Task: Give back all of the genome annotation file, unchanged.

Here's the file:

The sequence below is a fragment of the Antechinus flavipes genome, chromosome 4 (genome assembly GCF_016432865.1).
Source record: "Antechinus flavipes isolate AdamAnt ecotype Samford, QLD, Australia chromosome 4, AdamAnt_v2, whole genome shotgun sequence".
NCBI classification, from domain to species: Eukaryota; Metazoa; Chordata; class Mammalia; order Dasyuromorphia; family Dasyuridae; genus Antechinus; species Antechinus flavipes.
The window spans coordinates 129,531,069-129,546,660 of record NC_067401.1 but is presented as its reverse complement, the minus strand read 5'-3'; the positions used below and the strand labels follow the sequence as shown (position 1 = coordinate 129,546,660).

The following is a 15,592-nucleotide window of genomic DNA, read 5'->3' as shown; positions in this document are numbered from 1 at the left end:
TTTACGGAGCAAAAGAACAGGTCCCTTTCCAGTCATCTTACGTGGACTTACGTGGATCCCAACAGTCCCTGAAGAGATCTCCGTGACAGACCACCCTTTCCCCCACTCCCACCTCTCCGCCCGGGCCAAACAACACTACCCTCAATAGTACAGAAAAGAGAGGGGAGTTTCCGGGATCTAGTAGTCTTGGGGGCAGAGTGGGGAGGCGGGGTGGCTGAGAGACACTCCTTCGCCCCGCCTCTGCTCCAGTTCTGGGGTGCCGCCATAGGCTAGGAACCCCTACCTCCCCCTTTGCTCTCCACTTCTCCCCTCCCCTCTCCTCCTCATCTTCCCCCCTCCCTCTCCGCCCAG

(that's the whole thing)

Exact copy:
The sequence below is a fragment of the Antechinus flavipes genome, chromosome 4 (genome assembly GCF_016432865.1).
Source record: "Antechinus flavipes isolate AdamAnt ecotype Samford, QLD, Australia chromosome 4, AdamAnt_v2, whole genome shotgun sequence".
NCBI classification, from domain to species: Eukaryota; Metazoa; Chordata; class Mammalia; order Dasyuromorphia; family Dasyuridae; genus Antechinus; species Antechinus flavipes.
The window spans coordinates 129,531,069-129,546,660 of record NC_067401.1 but is presented as its reverse complement, the minus strand read 5'-3'; the positions used below and the strand labels follow the sequence as shown (position 1 = coordinate 129,546,660).

The following is a 15,592-nucleotide window of genomic DNA, read 5'->3' as shown; positions in this document are numbered from 1 at the left end:
TTTACGGAGCAAAAGAACAGGTCCCTTTCCAGTCATCTTACGTGGACTTACGTGGATCCCAACAGTCCCTGAAGAGATCTCCGTGACAGACCACCCTTTCCCCCACTCCCACCTCTCCGCCCGGGCCAAACAACACTACCCTCAATAGTACAGAAAAGAGAGGGGAGTTTCCGGGATCTAGTAGTCTTGGGGGCAGAGTGGGGAGGCGGGGTGGCTGAGAGACACTCCTTCGCCCCGCCTCTGCTCCAGTTCTGGGGTGCCGCCATAGGCTAGGAACCCCTACCTCCCCCTTTGCTCTCCACTTCTCCCCTCCCCTCTCCTCCTCATCTTCCCCCCTCCCTCTCCGCCCAG